Gender, Sexuality and Women's Studies - Theses, Dissertations, and other Required Graduate Degree Essays

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Beyond marginality: exploring black women’s labour market participation in the Greater Vancouver Regional District

Author: 
Date created: 
2008
Abstract: 

What have Black women’s labour market experiences been in the Greater Vancouver Regional District? How have education, family, and systemic barriers been perceived by and impacted Black women in the labour market? Utilizing qualitative methodological techniques, primarily open-ended interviewing, and centred in critical Black feminist and endarkened feminist epistemological approaches, as well as anti-racist or critical race theory, I explore these important questions. Historically and currently marginalized, this thesis puts Black women’s experience at the forefront of investigation and provides an opportunity for five women to voice their knowledge, thoughts, and observations on employment in British Columbia. Findings suggest that while some view the educational system as unsupportive and alienating for Blacks, it is ultimately deemed important for labour market success. The results also reveal a pronounced focus on personal rather than systemic barriers to success, and stress the value of family and other support networks in fostering individual empowerment.

Document type: 
Thesis
File(s): 
Senior supervisor: 
H
Department: 
Dept. of Women's Studies - Simon Fraser University
Thesis type: 
Thesis (M.A.)

Beyond skin deep: An Exploration of female-to-male transgender embodiment and exploring Vancouver's queer and transgender youth organizations

Author: 
Date created: 
2008
Abstract: 

Essay 1: Beyond Skin Deep explores a specific subculture of female-to-male (FTM) transgender individuals who use tattoos as a method of expressing identity. By accessing this contemporary subculture of FTMs from a combination of autobiographic self-reflections and an analysis of the XXBoys photography project, this paper demonstrates how a subculture of tattooed FTM bodies challenge particular assumptions about the body that have been understood in previous representations of the transsexual body. Essay 2: Youth Organizations evaluates the current resources for queer and trans (QT) youth in Vancouver. By engaging in a close textual analysis of the commitments and services provided online by two main organizations within Vancouver, I argue that programs for QT supportive organizations are not being implemented to their full potential. The paper builds this argument on the basis of interviews with volunteers of these programs, as well as QT youth who have use the services in Vancouver.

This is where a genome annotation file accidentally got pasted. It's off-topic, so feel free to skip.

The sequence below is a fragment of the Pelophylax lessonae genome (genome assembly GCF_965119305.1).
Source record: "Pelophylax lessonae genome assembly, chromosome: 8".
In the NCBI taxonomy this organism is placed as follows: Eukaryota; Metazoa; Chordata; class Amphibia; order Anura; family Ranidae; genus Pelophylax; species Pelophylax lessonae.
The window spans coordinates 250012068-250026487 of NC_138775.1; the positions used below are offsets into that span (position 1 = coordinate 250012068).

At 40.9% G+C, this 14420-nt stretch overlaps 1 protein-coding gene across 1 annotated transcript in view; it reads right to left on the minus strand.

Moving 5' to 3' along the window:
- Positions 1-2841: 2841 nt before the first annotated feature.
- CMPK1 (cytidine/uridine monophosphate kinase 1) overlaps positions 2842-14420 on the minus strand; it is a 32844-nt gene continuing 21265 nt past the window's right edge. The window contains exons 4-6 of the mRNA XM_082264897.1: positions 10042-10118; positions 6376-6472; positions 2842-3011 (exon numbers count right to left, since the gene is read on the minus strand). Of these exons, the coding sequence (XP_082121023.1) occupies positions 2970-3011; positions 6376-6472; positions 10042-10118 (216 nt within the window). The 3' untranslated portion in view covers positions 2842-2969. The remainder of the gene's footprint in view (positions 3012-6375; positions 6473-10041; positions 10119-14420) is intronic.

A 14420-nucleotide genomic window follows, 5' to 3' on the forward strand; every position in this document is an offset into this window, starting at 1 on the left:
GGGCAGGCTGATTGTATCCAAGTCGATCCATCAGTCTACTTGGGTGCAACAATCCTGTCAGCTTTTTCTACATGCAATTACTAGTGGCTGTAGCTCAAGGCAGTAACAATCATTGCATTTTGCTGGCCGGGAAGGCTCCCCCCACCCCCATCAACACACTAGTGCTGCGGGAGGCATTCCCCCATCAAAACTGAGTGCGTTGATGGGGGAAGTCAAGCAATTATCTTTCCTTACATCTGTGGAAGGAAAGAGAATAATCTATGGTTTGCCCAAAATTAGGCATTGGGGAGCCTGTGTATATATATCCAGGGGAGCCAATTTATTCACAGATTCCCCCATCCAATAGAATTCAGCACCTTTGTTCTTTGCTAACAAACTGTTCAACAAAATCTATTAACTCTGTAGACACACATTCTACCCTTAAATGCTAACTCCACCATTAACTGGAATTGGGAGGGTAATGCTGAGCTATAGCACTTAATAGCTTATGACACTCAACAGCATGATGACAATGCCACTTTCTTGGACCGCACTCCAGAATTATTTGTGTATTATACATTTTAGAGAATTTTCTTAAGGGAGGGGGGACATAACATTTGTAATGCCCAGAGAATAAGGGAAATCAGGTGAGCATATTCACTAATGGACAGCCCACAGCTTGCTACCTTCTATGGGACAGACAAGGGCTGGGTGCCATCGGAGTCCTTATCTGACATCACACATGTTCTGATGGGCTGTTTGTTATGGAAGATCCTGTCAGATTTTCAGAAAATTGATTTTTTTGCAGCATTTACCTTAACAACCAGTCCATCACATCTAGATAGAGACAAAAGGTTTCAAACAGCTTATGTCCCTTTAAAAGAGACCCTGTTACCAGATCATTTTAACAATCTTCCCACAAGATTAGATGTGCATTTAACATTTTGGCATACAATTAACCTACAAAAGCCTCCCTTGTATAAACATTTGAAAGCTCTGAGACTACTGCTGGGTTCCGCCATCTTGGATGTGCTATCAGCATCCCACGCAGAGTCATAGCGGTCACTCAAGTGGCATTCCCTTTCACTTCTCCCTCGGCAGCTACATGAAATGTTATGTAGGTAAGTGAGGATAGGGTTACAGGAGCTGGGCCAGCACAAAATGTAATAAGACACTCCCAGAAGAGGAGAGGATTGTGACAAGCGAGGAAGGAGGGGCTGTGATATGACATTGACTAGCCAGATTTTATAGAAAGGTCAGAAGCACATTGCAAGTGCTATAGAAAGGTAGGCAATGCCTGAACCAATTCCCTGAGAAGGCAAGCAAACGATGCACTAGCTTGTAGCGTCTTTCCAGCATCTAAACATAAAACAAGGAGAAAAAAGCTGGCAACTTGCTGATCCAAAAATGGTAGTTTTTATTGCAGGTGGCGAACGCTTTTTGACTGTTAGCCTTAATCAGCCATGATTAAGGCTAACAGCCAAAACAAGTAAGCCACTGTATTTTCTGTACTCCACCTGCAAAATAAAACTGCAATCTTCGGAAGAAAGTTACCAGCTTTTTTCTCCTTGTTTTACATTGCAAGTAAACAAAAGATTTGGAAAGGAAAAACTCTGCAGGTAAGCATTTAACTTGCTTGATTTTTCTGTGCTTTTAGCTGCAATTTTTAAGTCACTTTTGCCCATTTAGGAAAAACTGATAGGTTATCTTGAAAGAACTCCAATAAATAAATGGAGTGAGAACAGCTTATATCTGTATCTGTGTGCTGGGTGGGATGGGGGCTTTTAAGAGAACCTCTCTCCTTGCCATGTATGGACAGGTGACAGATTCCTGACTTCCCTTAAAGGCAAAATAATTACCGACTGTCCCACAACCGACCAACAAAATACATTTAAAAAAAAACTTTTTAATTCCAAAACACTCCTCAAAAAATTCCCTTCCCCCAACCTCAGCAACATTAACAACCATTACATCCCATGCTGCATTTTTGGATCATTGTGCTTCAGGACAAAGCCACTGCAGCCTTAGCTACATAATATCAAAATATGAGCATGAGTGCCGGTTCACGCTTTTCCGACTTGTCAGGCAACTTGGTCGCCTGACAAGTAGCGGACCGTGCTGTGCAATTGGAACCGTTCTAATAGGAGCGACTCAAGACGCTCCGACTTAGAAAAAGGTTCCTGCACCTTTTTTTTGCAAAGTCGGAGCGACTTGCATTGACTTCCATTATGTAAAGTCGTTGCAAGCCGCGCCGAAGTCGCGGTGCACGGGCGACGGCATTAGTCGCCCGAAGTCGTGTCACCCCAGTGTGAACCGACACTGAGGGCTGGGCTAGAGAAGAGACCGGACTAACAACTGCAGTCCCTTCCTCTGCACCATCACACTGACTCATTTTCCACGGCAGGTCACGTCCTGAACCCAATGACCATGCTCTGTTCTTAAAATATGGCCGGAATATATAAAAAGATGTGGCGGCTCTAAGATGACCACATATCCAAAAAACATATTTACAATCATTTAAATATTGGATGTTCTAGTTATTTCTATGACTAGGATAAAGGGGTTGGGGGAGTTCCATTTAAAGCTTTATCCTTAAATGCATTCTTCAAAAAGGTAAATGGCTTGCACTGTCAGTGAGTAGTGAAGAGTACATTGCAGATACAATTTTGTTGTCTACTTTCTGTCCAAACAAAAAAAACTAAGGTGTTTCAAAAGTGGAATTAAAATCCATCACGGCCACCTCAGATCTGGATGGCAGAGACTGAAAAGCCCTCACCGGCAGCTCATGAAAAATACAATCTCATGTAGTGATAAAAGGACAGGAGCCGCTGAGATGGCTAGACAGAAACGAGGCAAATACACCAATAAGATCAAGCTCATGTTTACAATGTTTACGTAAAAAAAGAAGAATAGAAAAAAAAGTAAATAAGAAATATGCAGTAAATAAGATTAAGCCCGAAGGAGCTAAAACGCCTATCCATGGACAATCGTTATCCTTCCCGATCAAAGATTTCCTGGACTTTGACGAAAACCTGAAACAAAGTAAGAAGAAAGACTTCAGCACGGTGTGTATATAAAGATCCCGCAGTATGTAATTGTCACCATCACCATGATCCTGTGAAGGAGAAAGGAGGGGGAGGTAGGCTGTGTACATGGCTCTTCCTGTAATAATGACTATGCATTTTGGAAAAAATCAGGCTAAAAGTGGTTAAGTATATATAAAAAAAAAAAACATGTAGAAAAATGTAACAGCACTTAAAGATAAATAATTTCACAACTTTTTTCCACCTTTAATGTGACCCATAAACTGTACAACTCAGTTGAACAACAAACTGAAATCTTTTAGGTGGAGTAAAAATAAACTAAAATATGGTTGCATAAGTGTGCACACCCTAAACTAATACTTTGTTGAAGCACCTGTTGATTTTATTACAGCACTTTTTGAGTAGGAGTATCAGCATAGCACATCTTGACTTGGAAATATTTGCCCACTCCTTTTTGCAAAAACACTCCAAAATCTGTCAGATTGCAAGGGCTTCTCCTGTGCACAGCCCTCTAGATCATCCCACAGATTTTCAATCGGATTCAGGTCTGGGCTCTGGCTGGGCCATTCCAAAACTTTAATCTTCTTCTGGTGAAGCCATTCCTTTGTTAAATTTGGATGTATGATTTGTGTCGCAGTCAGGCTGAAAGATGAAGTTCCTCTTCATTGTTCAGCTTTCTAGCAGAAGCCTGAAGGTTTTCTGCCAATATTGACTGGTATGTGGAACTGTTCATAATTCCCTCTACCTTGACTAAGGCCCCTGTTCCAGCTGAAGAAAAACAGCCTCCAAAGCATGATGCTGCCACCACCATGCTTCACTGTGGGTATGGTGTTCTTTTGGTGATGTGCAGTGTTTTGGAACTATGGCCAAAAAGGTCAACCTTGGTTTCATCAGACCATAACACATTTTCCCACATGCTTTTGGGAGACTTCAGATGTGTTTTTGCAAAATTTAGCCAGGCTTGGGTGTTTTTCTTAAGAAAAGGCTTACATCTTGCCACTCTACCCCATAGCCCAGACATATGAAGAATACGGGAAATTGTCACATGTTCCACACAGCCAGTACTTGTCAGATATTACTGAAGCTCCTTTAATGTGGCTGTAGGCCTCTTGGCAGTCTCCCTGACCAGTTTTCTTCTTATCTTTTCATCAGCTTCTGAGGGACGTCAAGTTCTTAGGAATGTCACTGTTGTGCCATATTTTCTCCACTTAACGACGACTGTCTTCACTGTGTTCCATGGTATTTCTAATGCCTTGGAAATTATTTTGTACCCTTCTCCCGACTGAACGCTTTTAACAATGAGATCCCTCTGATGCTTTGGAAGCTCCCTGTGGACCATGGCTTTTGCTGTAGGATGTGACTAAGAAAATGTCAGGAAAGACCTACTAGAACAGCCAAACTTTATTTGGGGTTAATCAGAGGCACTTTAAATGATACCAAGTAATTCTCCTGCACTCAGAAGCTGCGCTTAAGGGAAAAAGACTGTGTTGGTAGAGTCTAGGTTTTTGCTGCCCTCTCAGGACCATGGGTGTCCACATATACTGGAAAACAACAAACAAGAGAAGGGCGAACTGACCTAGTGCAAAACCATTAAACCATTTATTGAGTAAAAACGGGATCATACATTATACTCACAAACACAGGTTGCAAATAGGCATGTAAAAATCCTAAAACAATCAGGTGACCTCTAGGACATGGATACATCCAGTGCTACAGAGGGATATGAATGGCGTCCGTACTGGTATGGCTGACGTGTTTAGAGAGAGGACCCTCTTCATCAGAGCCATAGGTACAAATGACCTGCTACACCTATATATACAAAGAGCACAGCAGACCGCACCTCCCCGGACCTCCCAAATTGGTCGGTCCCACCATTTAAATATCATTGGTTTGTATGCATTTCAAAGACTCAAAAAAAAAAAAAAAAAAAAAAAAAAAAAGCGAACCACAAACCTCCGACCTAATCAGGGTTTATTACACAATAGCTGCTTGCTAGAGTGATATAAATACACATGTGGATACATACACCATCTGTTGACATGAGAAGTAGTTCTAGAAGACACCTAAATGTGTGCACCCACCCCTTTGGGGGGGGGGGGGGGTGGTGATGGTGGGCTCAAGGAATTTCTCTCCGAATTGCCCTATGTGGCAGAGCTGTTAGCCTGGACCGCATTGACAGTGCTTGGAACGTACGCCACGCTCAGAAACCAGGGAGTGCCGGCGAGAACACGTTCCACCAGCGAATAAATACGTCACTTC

Document type: 
Thesis
File(s): 
Senior supervisor: 
H
Department: 
Dept. of Women's Studies - Simon Fraser University
Thesis type: 
Essays (M.A.)

Border-Crossing: The Transnational Activism of Women in an Era of Globalization

Author: 
Date created: 
2003
Abstract: 

The importance of women's transnational activism, or activism beyond national borders, has become increasingly relevant as the gendered impact of globalization intensifies. By focusing on the way that globalization affects women's lives, this thesis illuminates the contradictory and complex nature of global processes. An investigation of social movement theory and the "global women's movement" serves to provide the framework for the conditions under which the organizations in this study engage in activism. Employing institutional ethnography, this study highlights the transnational activism of the Maquila Solidarity Network (Toronto, Ontario) and the Philippine Women Centre (Vancouver, British Columbia) within the context of globalization and the processes of social, political and economic restructuring occurring throughout the world. The four women interviewed in this thesis shed light on the dynamics of organizing transnationally and illustrate how the activities of the Maquila Solidarity Network and Philippine Women Centre engage women to resist, challenge and shape processes of globalization. My findings demonstrate that through transnational exchanges and by building alliances, women are questioning the authority and inevitability of globalization. By enacting individual and collective agency at the local, national and global levels, diverse women are mobilizing and acting to address processes of globalization in an effort for positive change.